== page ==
U.S. officials have said the 116-foot-long missile has a firing range of 9,300 miles and could reach as far as the U.S. West Coast. Most analysts, however, say North Korea is still a long way from perfecting technology that would make the missile accurate and capable of carrying a nuclear payload.
The North's missile program has been a major security concern in the region, adding to worries about a pursuit of nuclear bombs. North Korea shocked its neighbors when it test-fired an earlier missile version over northern Japan in 1998.
Japan says a new launch would threaten Japanese security and violate an agreement North Korea signed in 2002 and reaffirmed in 2004. Rice said it would also end a self-imposed moratorium on test firings that North Korea has observed since 1999 and a disarmament bargain it struck with the United States and other powers last year.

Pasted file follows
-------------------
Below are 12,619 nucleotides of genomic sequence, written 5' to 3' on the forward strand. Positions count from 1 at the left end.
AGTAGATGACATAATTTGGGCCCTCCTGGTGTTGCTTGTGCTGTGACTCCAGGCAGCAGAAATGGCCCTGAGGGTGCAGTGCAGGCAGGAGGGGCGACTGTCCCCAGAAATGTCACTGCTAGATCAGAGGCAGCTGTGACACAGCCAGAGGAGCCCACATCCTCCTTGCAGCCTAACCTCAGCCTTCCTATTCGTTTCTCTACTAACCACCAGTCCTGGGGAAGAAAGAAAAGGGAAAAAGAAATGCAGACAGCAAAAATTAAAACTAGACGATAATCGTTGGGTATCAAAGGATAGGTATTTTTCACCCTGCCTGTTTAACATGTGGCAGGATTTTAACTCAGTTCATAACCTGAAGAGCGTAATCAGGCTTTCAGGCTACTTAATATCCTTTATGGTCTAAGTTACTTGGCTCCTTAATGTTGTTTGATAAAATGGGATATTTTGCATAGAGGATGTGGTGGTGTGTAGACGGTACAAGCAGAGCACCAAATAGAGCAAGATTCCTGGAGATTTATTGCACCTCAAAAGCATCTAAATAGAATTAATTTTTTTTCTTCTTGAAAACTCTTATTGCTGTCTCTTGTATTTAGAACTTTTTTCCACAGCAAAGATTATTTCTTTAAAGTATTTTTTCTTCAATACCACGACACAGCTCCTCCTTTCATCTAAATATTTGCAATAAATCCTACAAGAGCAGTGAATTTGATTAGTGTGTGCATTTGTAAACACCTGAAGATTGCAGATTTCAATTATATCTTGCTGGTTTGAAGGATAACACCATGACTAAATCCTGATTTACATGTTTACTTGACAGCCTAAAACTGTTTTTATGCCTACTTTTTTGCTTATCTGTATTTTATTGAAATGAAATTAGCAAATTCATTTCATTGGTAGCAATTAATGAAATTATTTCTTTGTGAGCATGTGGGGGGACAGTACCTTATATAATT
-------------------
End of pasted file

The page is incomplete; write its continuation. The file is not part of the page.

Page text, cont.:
Rice said a launch now "would once again show North Korea is determined to deepen its isolation, determined not to take a path that is a path of compromise and a path of peace, but rather instead to once again saber-rattle."
The reports of a potential launch came during a prolonged hiatus in nuclear disarmament talks among North and South Korea, China, Japan, the United States and Russia. The earlier disarmament deal gives the North economic rewards for giving up weapons.
The agreement faltered almost as soon as it was announced in September 2005, and the North later walked away from talks in a dispute over a U.S. crackdown on alleged North Korean counterfeiting and fraud.
Many are looking to North Korea's closest ally for a solution, reports . China has been quiet on North Korea's possible plans to test a nuclear missile, but that doesn't mean it isn't trying to influence its neighbor. Beijing has repeatedly said it is against North Korea becoming a nuclear power, and as its largest aid donor, many believe China has the best shot at convincing the North to back down.
There have been no talks since last November.
North Korea says it needs nuclear weapons and a delivery system to counter what it contends are U.S. intentions to invade or topple the government. The United States has repeatedly denied any plans to invade.